What Causes Dry Eye?

Dry eye disease can have many causes.  Everything from computer use to autoimmune disease to vitamin deficiencies can cause dry eye disease.  Below are listed many of the possible causes of dry eye disease:

  • Autoimmune diseases, such as Sjogren's syndrome
  • Hormonal imbalances, such as too much or too little testosterone
  • Vitamin deficiencies, including Vitamin A, Magnesium and Zinc
  • Computer usage, which decreases the blink rate and can lead to evaporative dry eye
  • LASIK surgery, which can cause either temporary or permanent dry eye (source)
  • Accutane acne treatment (source)
  • Medications, which can cause dry eye as either a termporary or permanent side effect (source)
  • Mask enduced dry eye from face masks (source)

Below we will go into further detail about some of these causes of dry eye.  We recommend speaking to your doctor if you wish to further explore any of these causes of dry eye, as your doctor will be able to guide you to further treatment.

Autoimmune Dry Eye

Autoimmune dry eye is caused by an autoimmune disease.  The main autoimmune disease that can cause dry eyes is called Sjogren's syndrome, and the primary features of this disease are dry eyes and dry mouth.  Sjogren's can be diagnosed via a blood test, however the blood test is not always accurate. If you are interested in having the blood test for Sjogren's syndrome performed, you can discuss this with your doctor, or you can purchase the test online here

Traditional blood tests for Sjogren's may not always show a positive result even if you have Sjogren's.  There is also a blood test called the Sjo test that is supposed to be more sensitive than a traditional blood test for Sjogren's and may detect Sjogren's earlier, however at the time of this writing it appears the test may have been discontinued as it appears their official website may be offline.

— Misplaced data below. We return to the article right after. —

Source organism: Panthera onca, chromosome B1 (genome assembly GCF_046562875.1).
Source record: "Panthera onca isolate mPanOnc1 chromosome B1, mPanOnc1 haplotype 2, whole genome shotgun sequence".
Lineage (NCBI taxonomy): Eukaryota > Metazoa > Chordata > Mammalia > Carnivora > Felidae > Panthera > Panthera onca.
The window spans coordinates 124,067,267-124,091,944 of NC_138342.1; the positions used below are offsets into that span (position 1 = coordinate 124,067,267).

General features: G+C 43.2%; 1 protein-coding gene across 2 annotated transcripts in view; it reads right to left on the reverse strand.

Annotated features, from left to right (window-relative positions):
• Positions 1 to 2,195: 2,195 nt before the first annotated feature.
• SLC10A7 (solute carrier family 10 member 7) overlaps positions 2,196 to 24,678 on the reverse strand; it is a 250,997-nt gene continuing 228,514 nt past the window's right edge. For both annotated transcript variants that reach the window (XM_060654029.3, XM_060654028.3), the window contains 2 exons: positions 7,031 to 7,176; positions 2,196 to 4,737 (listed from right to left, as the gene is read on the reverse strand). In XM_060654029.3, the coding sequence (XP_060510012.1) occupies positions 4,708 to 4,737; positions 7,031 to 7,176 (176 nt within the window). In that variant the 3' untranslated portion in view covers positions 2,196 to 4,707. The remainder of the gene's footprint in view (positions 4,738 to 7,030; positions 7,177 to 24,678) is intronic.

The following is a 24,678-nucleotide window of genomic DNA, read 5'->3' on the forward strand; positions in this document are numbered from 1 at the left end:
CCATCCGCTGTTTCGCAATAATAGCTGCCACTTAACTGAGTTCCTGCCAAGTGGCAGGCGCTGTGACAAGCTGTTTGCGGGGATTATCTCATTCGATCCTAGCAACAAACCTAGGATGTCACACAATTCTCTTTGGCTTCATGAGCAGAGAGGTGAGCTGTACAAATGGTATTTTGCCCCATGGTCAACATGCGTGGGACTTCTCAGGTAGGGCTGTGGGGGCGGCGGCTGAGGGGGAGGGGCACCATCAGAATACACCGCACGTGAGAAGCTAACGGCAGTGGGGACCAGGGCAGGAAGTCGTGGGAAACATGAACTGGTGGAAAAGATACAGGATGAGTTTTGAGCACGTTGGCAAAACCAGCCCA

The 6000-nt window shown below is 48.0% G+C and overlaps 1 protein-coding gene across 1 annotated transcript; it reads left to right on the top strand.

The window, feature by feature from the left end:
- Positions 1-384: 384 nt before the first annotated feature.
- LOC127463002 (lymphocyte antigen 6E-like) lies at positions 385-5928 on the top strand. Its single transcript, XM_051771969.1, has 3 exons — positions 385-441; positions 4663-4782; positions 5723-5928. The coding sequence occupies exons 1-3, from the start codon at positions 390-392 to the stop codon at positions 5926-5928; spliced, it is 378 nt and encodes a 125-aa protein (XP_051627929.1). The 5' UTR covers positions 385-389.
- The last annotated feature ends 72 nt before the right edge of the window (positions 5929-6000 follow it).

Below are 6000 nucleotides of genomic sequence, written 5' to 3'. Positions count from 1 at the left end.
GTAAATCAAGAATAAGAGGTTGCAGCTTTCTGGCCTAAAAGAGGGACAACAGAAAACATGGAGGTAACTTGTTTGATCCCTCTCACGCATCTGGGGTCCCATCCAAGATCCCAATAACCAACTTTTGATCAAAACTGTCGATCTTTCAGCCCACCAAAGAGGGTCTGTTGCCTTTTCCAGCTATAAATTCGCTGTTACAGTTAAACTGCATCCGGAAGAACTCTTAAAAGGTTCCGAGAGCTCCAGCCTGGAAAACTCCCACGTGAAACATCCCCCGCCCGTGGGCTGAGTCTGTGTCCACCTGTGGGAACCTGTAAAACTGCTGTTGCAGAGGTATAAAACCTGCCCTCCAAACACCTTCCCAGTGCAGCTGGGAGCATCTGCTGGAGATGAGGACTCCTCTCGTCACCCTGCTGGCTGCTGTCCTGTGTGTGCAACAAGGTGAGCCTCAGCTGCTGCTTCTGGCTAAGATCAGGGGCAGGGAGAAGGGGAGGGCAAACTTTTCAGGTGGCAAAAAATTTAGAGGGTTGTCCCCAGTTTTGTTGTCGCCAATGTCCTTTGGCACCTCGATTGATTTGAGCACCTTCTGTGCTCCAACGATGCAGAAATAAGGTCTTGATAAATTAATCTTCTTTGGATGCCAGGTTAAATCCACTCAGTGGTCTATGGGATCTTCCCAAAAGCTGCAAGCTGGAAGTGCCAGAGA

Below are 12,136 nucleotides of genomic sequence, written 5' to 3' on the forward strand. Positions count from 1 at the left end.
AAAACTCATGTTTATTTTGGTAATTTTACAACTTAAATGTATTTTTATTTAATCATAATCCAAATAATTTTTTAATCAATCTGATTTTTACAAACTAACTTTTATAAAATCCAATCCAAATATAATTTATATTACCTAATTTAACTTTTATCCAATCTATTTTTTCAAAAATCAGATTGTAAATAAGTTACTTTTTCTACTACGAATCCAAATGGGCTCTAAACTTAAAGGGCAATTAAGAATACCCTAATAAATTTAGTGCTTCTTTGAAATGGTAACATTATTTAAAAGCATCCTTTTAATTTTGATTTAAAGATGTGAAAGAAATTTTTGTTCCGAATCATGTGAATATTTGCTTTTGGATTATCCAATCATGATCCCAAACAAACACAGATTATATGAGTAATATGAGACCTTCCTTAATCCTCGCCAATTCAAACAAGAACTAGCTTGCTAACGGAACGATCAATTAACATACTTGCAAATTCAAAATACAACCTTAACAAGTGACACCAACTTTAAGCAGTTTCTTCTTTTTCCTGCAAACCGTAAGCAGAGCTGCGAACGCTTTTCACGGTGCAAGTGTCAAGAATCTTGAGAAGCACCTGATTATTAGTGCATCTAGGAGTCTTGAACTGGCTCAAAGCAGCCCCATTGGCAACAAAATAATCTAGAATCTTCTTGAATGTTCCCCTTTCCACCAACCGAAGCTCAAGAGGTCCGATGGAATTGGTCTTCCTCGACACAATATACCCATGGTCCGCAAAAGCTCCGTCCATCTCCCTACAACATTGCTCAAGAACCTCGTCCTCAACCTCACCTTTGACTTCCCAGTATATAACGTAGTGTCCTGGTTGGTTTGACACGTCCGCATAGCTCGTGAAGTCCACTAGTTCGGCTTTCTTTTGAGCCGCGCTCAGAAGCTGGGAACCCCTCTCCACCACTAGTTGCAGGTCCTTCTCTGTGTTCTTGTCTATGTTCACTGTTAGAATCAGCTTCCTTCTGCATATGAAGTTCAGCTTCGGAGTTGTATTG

The gold standard for diagnosing Sjogren's is via a lip biopsy.  A lip biopsy would be able to confirm damage from Sjogren's that blood tests may miss.

Other autoimmune diseases such as Rheumatoid Arthritis and Lupus may also cause dry eyes.  Typically autoimmune diseases cause aqueous deficient dry eye, meaning you do not create enough tears.

Vitamin Deficiencies causing Dry Eye

In order to create tears, you need the proper mix of vitamins and minerals.  A deficiency in any of the required vitamins or minerals may cause a lack of tear production.  Vitamin A, Magnesium and Zinc are all essential in creating healthy tears.

Vitamin A deficency can cause night blindness, where it is very difficult or impossible to see in low-light conditions.  Magnesium deficiency can cause muscle twitching, as Magnesium is also needed by your muscles to function properly.

Vitamin deficiencies can be caused by poor diet, or by other gastroentestinal problems such as Celiac Disease or Small Intestinal Bacterial Overgrowth (SIBO).

To check your vitamin levels ask your doctor, or you can purchase blood tests for these vitamin levels below:

Computer Associated Dry Eye

When you use the computer, your blink rate decreases.  Prolonged computer usage can lead to evaporative dry eye because you are not blinking enough to keep a stable tear film.  Unfortunately even children are now getting dry eye due to heavy computer usage.  Once dry eye gains a foothold, it can be hard to reverse the damage and inflammation caused without prompt and proper treatment.

Where do I go from here?

Figuring out the cause of your dry eye can be a major step towards finding a treatment that works for your dry eyes.  By working with a qualified eye doctor and possibly also your primary care doctor you can hopefully find a cause to your dry eyes.  We recommend you read our article on diagnosing dry eye, which will help you determine which type of dry eye you have and hopefully find an appropriate treatment.

Disclaimer: We may earn a commission when you purchase one of the blood tests above using one of our affiliate links on this page. AllDryEye should not take the place of your doctor and you should discuss all of your symptoms with a qualified medical professional.